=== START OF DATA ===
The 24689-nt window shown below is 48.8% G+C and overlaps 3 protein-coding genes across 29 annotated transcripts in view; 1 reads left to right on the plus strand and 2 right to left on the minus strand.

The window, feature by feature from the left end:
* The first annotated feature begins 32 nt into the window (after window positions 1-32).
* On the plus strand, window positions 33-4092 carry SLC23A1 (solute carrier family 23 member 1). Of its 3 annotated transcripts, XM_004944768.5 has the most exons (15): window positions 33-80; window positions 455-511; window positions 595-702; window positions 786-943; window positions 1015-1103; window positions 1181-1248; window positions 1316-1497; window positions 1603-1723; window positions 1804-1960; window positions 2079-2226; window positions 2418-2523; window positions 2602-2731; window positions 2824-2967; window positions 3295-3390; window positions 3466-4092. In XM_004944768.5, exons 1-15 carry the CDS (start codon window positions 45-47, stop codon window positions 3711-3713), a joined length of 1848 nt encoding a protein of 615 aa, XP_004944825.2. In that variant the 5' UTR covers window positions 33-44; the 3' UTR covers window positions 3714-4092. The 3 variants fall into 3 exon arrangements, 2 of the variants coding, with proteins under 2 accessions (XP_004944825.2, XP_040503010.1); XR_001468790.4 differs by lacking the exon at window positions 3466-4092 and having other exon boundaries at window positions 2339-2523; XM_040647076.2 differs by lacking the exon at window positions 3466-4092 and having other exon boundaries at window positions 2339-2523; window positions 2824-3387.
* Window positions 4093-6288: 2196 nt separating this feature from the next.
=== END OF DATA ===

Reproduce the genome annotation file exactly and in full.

The 24689-nt window shown below is 48.8% G+C and overlaps 3 protein-coding genes across 29 annotated transcripts in view; 1 reads left to right on the plus strand and 2 right to left on the minus strand.

The window, feature by feature from the left end:
* The first annotated feature begins 32 nt into the window (after window positions 1-32).
* On the plus strand, window positions 33-4092 carry SLC23A1 (solute carrier family 23 member 1). Of its 3 annotated transcripts, XM_004944768.5 has the most exons (15): window positions 33-80; window positions 455-511; window positions 595-702; window positions 786-943; window positions 1015-1103; window positions 1181-1248; window positions 1316-1497; window positions 1603-1723; window positions 1804-1960; window positions 2079-2226; window positions 2418-2523; window positions 2602-2731; window positions 2824-2967; window positions 3295-3390; window positions 3466-4092. In XM_004944768.5, exons 1-15 carry the CDS (start codon window positions 45-47, stop codon window positions 3711-3713), a joined length of 1848 nt encoding a protein of 615 aa, XP_004944825.2. In that variant the 5' UTR covers window positions 33-44; the 3' UTR covers window positions 3714-4092. The 3 variants fall into 3 exon arrangements, 2 of the variants coding, with proteins under 2 accessions (XP_004944825.2, XP_040503010.1); XR_001468790.4 differs by lacking the exon at window positions 3466-4092 and having other exon boundaries at window positions 2339-2523; XM_040647076.2 differs by lacking the exon at window positions 3466-4092 and having other exon boundaries at window positions 2339-2523; window positions 2824-3387.
* Window positions 4093-6288: 2196 nt separating this feature from the next.